University of Vermont (P30 GM103498)
"Center for Neuroscience Excellence"

Pilot Project 2: "The Involvement of Lynx2 in Nicotinic Acetylcholine Receptor Signaling in the Prefrontal Cortex and Amygdala: Possible Relationship to Psychiatric Disorders"
Investigator: Donna Toufexis, Ph.D.

Aversive psychological stressors that trigger central fear systems also produce changes in autonomic nervous system (ANS) control cANSing sympathetic activation and parasympathetic withdrawal (i.e. reduced vagal tone). This relationship between cardiac vagal control and fear and anxiety has led to several models relating anxiety to vagal tone, and to autonomic adaptability and flexibility. Specifically, these models predict that high levels of ANS adaptive variability maintain cardiovascular (CV) health and that this is compromised by chronic or high anxiety states and therefore constitute a very real vulnerability towards CV illness in individuals who are suffering from psychopathologies like panic disorder, general anxiety disorder and post-traumatic stress disorder. Coordinated control of both the behavioral, as well as the ANS, response to threatening or aversive stimuli is mediated bilaterally within the forebrain by the amygdala. The amygdala receives significant inhibitory input from medial prefrontal cortex (mPFC) . Thus, alterations in amygdala neurotransmission would likely simultaneously affect both behavior and ANS activity.

 Nicotinic acetylcholine receptors (nAChRs) mediate a wide variety of functions in the nervous system. nAChRs are ligand-gated ion channels that mediate fast, excitatory neurotransmission in response to acetylcholine. In the peripheral nervous system cholinergic signaling drives autonomic ganglia and nAChR activation mediates vagal tone. In the adult CNS, projections from cholinergic neurons in the basal forebrain cholinergic system activate presynaptic nAChRs and influence the release of transmitters such as glutamate, GABA, serotonin, and dopamine, and thereby coordinate complex processing in the cerebral cortex governing processes including; attention, memory, cognition and emotional behavior. In fact, nAChR activation has been shown to modulate glutamate, GABA, and norepinephrine afferent to and within particular amygdalar sub-regions. Hence, the nAChR system may be a viable future candidate in which to explore the control of ANS adaptive variability related to the amygdala's co-regulation of emotional behavior.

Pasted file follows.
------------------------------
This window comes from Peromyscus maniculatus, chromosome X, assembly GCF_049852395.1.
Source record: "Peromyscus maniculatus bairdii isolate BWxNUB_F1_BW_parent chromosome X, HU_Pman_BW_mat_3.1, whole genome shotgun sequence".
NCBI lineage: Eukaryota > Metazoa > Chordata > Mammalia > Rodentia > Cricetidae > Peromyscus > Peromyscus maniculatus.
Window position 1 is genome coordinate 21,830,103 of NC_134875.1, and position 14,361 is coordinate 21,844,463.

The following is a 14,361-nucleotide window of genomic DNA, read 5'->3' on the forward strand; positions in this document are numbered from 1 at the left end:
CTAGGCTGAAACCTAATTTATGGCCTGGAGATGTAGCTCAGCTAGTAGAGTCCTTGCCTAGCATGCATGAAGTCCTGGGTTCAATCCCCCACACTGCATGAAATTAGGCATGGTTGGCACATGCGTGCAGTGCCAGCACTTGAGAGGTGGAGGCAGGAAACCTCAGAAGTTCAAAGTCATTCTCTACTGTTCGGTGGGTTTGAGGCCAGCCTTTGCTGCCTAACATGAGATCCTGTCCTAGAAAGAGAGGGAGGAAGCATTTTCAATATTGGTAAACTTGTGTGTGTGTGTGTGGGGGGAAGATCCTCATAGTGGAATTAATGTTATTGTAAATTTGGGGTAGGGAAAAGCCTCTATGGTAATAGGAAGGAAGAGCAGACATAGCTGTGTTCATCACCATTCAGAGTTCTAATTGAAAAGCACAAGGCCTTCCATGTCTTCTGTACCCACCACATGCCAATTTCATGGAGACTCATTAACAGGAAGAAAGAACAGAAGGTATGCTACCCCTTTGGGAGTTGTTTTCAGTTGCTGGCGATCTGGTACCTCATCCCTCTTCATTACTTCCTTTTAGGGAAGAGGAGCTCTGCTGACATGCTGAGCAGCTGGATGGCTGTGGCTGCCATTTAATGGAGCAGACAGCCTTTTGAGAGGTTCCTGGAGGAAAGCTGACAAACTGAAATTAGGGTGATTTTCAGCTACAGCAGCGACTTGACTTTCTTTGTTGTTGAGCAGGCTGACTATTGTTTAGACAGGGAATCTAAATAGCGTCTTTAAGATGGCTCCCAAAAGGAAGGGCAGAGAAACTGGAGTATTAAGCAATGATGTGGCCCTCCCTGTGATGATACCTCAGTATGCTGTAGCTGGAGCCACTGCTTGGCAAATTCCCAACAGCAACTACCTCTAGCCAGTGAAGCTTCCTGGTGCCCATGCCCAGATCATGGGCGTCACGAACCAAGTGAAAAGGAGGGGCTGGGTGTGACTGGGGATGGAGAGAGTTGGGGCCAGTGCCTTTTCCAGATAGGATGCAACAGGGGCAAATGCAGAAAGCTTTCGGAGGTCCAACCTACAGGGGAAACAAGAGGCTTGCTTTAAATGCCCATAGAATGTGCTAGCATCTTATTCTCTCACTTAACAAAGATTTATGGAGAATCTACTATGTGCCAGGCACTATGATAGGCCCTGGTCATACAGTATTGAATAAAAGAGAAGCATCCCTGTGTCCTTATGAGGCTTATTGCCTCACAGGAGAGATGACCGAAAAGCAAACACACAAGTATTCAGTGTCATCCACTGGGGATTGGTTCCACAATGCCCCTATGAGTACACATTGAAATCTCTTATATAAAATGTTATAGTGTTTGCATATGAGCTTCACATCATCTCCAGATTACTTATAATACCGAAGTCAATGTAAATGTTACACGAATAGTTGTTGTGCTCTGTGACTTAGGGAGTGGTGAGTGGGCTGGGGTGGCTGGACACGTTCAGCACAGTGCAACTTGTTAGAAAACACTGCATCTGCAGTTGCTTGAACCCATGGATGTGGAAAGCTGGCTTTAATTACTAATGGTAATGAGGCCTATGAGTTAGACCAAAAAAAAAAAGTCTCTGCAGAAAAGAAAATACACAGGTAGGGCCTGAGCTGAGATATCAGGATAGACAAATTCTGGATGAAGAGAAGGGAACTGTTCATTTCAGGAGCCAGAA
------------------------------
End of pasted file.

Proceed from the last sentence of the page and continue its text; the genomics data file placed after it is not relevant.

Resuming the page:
Nicotinic signaling can be modulated by proteins of the Ly-6/ urokinase-type plasminogen activator receptor (Ly6-UPAR) family, sometimes called Ly-6 neurotoxin-like (lynx) molecules. Murine lynx1 and lynx2 are tethered to the membrane and modulate nAChR activation and signaling. Transgenic knockout (KO) mice lacking lynx2 display greater responses to acetylcholine and display enhanced fear and anxiety in a number of behavioral tests including the amygdala-mediated Pavlovian fear-conditioning paradigm. Moreover, lynx2 mRNA is highly expressed though out the amygdala and in brain regions like the PFC. Furthermore, microarray gene analysis from mPFC punches taken after the extinction of fear-conditioning in mice showed increased lynx2 expression suggesting that reducing nAChR activation via lynx2 in projections to the amygdala are involved in fear extinction.

 The availability of transgenic lynx2 knockout mice at UVM allows a unique opportunity to further investigate this protein's role in modulating nAChRs afferents to, and nAChRs within, the amygdala and tying together the function of the nicotinic acetylcholine system with the amygdala in the emotional control of health.